There are many comets that make their way around our solar system. We are familiar with the ones that deploy like clockwork to their own calendars, for example Halley's Comet or Comet Hale-Bopp. Though our modern understanding of comets as travelers of the solar system is a few hundred years old, there is still much to learn about them, and we frequently discover new ones!
One such newcomer is C/2022 E3(ZTF) named in part for the year it was discovered and for the Californian Zwicky Transient Facilitys wide-field survey camera. ZTF will be at its closest to the Sun (perihelion) on January 12th. All observations indicate this comet has an orbital period of 50,000 years, so don't wait up for your next chance to see it!
Fortunately for us, the Northern Hemisphere is the perfect place to spot this emerald passerby.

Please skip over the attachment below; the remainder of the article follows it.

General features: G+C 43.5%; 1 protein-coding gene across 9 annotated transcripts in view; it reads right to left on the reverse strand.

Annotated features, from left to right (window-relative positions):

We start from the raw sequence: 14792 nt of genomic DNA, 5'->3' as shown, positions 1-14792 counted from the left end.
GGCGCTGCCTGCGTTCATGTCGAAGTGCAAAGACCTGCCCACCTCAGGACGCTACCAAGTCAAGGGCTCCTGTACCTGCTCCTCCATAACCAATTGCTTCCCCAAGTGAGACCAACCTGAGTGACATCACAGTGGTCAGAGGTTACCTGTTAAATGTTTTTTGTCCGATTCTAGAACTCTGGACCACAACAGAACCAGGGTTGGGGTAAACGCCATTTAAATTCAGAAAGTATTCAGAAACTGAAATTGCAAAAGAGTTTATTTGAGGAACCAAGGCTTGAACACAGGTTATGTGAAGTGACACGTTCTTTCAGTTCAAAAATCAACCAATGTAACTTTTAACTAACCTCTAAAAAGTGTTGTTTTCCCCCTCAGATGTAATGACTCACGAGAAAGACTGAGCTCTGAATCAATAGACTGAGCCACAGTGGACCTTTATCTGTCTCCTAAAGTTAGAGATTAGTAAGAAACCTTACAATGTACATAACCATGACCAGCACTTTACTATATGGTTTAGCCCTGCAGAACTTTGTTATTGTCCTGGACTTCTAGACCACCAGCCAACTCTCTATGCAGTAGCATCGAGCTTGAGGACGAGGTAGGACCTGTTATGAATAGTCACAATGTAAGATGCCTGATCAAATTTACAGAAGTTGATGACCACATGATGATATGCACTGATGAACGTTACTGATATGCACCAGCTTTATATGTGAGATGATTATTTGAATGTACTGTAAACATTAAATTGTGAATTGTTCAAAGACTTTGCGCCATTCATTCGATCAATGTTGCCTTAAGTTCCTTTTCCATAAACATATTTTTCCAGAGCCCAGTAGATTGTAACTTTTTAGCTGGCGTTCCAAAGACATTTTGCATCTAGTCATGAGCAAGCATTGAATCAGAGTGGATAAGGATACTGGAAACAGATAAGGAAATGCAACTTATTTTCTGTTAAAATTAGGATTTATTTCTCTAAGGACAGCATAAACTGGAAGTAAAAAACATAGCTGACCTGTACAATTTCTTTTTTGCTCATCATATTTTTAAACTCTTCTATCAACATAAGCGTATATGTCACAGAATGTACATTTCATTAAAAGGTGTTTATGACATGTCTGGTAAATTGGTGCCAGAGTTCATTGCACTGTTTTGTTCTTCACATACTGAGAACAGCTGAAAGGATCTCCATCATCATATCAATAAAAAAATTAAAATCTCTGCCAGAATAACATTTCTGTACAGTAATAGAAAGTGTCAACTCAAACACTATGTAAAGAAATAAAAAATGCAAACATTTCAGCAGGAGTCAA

Tips to spot it:
- With binoculars or telescopes: January 12th-30th spot it low in the Northeastern sky just before midnight
- With the unaided eye: check the morning sky and late January night sky
- Its closest approach to Earth is February 1st -2nd, and it may appear in the sky close to Polaris (the North Star!)
- While not uncommon for comets, it can be distinguished from other objects in the sky by its fuzzy green coma
If anyone gets the opportunity to snap a picture, send it over to us at firstname.lastname@example.org to be featured on our webpage!
Thank you for your time and happy spotting,
Observatory Intern, Tara ODonnell